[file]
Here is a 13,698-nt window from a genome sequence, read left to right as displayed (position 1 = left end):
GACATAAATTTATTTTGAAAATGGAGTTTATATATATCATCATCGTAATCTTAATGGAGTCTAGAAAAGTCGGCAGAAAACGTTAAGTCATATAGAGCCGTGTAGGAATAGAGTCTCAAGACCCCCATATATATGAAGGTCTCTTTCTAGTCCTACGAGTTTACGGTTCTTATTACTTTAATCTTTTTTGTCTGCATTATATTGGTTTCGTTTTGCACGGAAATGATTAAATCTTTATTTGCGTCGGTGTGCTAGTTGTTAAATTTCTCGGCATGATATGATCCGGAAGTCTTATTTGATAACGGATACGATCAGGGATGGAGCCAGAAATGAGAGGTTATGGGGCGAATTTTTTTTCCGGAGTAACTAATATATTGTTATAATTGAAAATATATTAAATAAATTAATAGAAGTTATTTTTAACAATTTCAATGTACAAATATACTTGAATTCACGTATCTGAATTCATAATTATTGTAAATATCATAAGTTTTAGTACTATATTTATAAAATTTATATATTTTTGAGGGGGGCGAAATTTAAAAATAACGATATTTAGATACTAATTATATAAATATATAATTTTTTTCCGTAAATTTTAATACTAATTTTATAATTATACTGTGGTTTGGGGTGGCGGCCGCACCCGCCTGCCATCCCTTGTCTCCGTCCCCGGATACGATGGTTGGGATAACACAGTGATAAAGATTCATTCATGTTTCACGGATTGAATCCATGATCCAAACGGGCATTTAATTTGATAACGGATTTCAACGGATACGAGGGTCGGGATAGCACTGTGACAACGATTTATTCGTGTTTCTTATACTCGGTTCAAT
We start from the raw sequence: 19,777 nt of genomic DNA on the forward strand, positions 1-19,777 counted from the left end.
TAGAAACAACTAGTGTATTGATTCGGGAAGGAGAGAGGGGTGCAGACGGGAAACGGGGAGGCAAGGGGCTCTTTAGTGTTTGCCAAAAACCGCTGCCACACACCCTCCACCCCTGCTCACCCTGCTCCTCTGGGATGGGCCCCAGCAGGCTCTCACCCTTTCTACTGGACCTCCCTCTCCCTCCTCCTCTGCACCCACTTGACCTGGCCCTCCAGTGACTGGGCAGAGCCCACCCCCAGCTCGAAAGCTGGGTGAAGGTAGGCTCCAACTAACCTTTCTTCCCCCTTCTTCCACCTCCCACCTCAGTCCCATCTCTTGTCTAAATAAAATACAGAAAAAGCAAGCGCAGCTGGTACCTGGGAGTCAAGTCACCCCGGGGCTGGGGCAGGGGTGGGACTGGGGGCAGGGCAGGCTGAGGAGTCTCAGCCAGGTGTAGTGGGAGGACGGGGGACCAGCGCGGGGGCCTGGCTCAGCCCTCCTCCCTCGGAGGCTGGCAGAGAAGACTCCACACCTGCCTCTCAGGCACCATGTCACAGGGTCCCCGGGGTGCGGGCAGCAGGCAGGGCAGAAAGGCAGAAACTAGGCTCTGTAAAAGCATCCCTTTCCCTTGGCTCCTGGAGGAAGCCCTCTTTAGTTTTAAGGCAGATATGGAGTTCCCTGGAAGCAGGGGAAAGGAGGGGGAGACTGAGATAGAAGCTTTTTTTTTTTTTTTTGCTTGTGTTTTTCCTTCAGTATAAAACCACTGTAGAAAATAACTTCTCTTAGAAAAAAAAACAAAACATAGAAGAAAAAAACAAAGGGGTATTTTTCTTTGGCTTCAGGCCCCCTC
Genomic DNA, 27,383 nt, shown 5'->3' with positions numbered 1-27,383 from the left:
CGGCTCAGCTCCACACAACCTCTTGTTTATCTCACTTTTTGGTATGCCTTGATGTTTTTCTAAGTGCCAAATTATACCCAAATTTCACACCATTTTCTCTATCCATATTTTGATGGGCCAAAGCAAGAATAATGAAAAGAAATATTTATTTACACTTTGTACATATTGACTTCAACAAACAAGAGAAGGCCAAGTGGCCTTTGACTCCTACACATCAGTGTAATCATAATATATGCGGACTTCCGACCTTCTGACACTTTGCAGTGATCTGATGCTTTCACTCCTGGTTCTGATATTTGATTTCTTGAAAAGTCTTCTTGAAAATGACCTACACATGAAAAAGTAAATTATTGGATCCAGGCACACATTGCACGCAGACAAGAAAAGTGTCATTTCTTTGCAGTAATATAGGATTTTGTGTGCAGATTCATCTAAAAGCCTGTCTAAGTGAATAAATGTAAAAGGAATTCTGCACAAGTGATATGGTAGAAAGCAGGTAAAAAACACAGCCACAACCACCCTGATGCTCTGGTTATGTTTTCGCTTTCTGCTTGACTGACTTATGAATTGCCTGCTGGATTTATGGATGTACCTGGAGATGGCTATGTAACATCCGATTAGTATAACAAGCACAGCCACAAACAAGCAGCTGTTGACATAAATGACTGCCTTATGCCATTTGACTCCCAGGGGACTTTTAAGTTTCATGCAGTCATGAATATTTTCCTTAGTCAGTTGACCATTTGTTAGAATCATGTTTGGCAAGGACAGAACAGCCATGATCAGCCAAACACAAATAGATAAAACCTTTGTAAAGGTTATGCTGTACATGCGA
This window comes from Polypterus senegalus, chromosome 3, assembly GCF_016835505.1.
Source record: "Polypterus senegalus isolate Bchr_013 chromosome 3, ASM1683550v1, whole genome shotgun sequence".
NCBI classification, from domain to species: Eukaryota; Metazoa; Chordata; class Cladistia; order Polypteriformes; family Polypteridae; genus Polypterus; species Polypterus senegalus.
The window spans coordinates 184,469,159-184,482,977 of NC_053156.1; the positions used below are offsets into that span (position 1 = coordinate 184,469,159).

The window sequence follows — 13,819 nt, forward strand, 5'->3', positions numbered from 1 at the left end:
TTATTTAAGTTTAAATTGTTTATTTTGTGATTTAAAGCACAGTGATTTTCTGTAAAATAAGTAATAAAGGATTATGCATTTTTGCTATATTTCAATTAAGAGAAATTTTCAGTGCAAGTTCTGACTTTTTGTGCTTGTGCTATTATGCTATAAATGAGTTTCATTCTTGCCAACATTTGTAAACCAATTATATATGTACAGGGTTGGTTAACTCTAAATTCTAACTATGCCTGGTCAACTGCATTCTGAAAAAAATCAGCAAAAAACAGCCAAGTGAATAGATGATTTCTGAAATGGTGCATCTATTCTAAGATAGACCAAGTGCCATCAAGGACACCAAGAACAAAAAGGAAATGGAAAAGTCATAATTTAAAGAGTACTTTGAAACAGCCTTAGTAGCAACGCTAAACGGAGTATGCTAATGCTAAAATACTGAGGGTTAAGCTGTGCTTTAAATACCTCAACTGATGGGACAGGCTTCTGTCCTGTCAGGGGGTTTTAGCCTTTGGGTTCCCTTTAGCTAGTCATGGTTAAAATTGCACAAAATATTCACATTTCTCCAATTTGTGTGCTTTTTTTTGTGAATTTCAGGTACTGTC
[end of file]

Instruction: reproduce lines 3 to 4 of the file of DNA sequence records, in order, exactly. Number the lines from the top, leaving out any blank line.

We start from the raw sequence: 19,777 nt of genomic DNA on the forward strand, positions 1-19,777 counted from the left end.
TAGAAACAACTAGTGTATTGATTCGGGAAGGAGAGAGGGGTGCAGACGGGAAACGGGGAGGCAAGGGGCTCTTTAGTGTTTGCCAAAAACCGCTGCCACACACCCTCCACCCCTGCTCACCCTGCTCCTCTGGGATGGGCCCCAGCAGGCTCTCACCCTTTCTACTGGACCTCCCTCTCCCTCCTCCTCTGCACCCACTTGACCTGGCCCTCCAGTGACTGGGCAGAGCCCACCCCCAGCTCGAAAGCTGGGTGAAGGTAGGCTCCAACTAACCTTTCTTCCCCCTTCTTCCACCTCCCACCTCAGTCCCATCTCTTGTCTAAATAAAATACAGAAAAAGCAAGCGCAGCTGGTACCTGGGAGTCAAGTCACCCCGGGGCTGGGGCAGGGGTGGGACTGGGGGCAGGGCAGGCTGAGGAGTCTCAGCCAGGTGTAGTGGGAGGACGGGGGACCAGCGCGGGGGCCTGGCTCAGCCCTCCTCCCTCGGAGGCTGGCAGAGAAGACTCCACACCTGCCTCTCAGGCACCATGTCACAGGGTCCCCGGGGTGCGGGCAGCAGGCAGGGCAGAAAGGCAGAAACTAGGCTCTGTAAAAGCATCCCTTTCCCTTGGCTCCTGGAGGAAGCCCTCTTTAGTTTTAAGGCAGATATGGAGTTCCCTGGAAGCAGGGGAAAGGAGGGGGAGACTGAGATAGAAGCTTTTTTTTTTTTTTTTGCTTGTGTTTTTCCTTCAGTATAAAACCACTGTAGAAAATAACTTCTCTTAGAAAAAAAAACAAAACATAGAAGAAAAAAACAAAGGGGTATTTTTCTTTGGCTTCAGGCCCCCTC